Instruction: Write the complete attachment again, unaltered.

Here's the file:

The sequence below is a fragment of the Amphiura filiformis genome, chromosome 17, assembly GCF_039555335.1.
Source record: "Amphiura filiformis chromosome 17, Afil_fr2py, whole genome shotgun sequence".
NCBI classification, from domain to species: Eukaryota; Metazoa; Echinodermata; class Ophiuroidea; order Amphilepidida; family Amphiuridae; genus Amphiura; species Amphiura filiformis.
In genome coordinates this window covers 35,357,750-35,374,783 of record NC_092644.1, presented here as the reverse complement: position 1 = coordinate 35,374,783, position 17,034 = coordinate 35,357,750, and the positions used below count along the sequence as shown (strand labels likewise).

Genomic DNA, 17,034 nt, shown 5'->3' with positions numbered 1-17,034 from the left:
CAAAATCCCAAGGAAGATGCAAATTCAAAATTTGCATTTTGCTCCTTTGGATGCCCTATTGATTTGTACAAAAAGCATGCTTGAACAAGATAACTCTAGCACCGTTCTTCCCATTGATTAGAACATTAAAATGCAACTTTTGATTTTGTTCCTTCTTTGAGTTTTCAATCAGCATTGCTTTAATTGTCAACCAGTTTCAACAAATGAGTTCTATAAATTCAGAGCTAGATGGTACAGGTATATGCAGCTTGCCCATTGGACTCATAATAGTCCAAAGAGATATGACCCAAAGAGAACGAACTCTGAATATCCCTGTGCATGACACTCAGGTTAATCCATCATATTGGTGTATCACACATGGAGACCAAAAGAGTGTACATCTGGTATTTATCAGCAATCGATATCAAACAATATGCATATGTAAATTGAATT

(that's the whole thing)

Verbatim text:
The sequence below is a fragment of the Amphiura filiformis genome, chromosome 17, assembly GCF_039555335.1.
Source record: "Amphiura filiformis chromosome 17, Afil_fr2py, whole genome shotgun sequence".
NCBI classification, from domain to species: Eukaryota; Metazoa; Echinodermata; class Ophiuroidea; order Amphilepidida; family Amphiuridae; genus Amphiura; species Amphiura filiformis.
In genome coordinates this window covers 35,357,750-35,374,783 of record NC_092644.1, presented here as the reverse complement: position 1 = coordinate 35,374,783, position 17,034 = coordinate 35,357,750, and the positions used below count along the sequence as shown (strand labels likewise).

Genomic DNA, 17,034 nt, shown 5'->3' with positions numbered 1-17,034 from the left:
CAAAATCCCAAGGAAGATGCAAATTCAAAATTTGCATTTTGCTCCTTTGGATGCCCTATTGATTTGTACAAAAAGCATGCTTGAACAAGATAACTCTAGCACCGTTCTTCCCATTGATTAGAACATTAAAATGCAACTTTTGATTTTGTTCCTTCTTTGAGTTTTCAATCAGCATTGCTTTAATTGTCAACCAGTTTCAACAAATGAGTTCTATAAATTCAGAGCTAGATGGTACAGGTATATGCAGCTTGCCCATTGGACTCATAATAGTCCAAAGAGATATGACCCAAAGAGAACGAACTCTGAATATCCCTGTGCATGACACTCAGGTTAATCCATCATATTGGTGTATCACACATGGAGACCAAAAGAGTGTACATCTGGTATTTATCAGCAATCGATATCAAACAATATGCATATGTAAATTGAATT